$ 5,274    $ 7,873    $ 9,192    $ 7,612   
  

 

 

    

 

 

    

 

 

    

 

 

 

Fixed Charges:

Total interest expense excluding

interest paid on deposits

$ 3,276    $ 3,467    $ 4,306    $ 4,208   

Preferred stock dividend

  —        —        1,526      1,394   
  

 

 

    

 

 

    

 

 

    

 

 

 

Including preference security dividend

$ 3,276    $ 3,467    $ 5,832    $ 5,602   
  

 

 

    

 

 

    

 

 

    

 

 

 

Ratio of earnings to fixed charges

$ 1.61    $ 2.27    $ 2.13      1.81   
  

 

 

    

 

 

    

 

 

    

 

 

 

Including preference security dividend

$ 1.61    $ 2.27    $ 1.58      1.36   
  

 

 

    

 

 

    

 

 

    

 

 

 

Limitations on Capital Distributions. The FRB has issued a policy statement on the payment of cash dividends by bank holding companies, which provides that a bank holding company should pay cash dividends only to the extent that the holding company’s net income for the past year is sufficient to cover both the cash dividends and a rate of earnings retention that is consistent with the holding company’s capital needs, asset quality and overall financial condition. The FRB also indicated that it would be inappropriate for a company experiencing serious financial problems to borrow funds to pay dividends. In a recent Supervisory Letter, the FRB staff has stated that, as a general matter, bank holding companies should eliminate cash dividends if net income available to shareholders for the past four quarters, net of dividends previously paid, is not sufficient to fully fund the dividend. Furthermore, under the federal prompt corrective action regulations, the FRB may prohibit a bank holding company from paying any dividends if the holding company’s bank subsidiary is classified as “undercapitalized.”

 

35


The KDFI limits the amount of dividends that can be paid by a state chartered commercial bank to its holding company. The limit is established by adding the current year’s net income plus the prior two years net income. The Bank must reduce the amount of accumulated net income over the last two years plus the current year by the amount of dividends paid to the Corporation during the same period of time. At December 31, 2014, the Bank could not pay an additional cash dividend to the Corporation without the prior approval of the KDFI.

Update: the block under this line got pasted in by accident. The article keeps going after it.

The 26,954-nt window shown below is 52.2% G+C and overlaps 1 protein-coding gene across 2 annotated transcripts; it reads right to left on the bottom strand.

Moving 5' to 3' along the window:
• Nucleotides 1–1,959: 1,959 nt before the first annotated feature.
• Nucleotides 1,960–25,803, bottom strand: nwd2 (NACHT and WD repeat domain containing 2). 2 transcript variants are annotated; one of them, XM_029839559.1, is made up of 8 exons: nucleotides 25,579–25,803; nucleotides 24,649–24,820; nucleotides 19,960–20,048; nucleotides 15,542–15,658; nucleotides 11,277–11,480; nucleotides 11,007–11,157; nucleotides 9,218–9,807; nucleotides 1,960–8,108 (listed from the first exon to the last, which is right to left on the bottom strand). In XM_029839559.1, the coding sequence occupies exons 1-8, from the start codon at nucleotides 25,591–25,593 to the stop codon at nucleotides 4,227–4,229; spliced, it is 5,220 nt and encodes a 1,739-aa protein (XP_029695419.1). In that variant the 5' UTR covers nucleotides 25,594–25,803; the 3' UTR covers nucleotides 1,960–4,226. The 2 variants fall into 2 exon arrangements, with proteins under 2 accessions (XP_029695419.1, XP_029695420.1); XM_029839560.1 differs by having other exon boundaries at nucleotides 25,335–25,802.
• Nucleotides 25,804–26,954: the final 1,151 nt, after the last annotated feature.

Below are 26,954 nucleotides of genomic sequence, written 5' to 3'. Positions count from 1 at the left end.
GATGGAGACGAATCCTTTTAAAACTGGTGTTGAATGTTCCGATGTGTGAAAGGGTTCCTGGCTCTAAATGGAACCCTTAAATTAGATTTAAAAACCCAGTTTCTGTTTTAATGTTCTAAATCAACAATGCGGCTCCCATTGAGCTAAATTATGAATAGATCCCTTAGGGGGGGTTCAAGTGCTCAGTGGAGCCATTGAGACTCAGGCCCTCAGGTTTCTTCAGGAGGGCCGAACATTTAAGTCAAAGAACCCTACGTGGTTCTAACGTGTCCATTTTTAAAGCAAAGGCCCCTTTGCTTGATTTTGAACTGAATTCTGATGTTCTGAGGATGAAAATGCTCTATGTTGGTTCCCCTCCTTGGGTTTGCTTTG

Future earnings of the Bank appropriated to bad debt reserves and deducted for federal income tax purposes are not available for payment of dividends or other distributions to the Company without payment of taxes at the then current tax rate by the Bank on the amount of earnings removed from the reserves for such distributions.

Transactions with Affiliates and Insiders. Generally, transactions between commercial banks or its subsidiaries and its affiliates are required to be on terms as favorable to the commercial bank as transactions with non-affiliates. In addition, certain of these transactions, such as loans to an affiliate, are restricted to a percentage of the commercial bank’s capital. Affiliates of the Bank include the Company and any company that is under common control with the Bank. In addition, a commercial bank may not lend to any affiliate engaged in activities not permissible for a bank holding company or acquire the securities of most affiliates. The KDFI and FDIC have the discretion to treat subsidiaries of commercial banks as affiliates on a case-by-case basis.

Certain transactions with directors, officers or controlling persons are also subject to conflict of interest regulations enforced by the KDFI and FDIC. These conflict of interest regulations and other statutes also impose restrictions on loans to insiders. Among other things, such loans must generally be made on terms that are substantially the same as for loans to unaffiliated individuals. In addition, under the Dodd-Frank Act, the Bank is prohibited from purchasing an asset from or selling an asset to an insider unless the transaction is on market terms and, if representing more than 10% of capital, is approved in advance by the disinterested directors.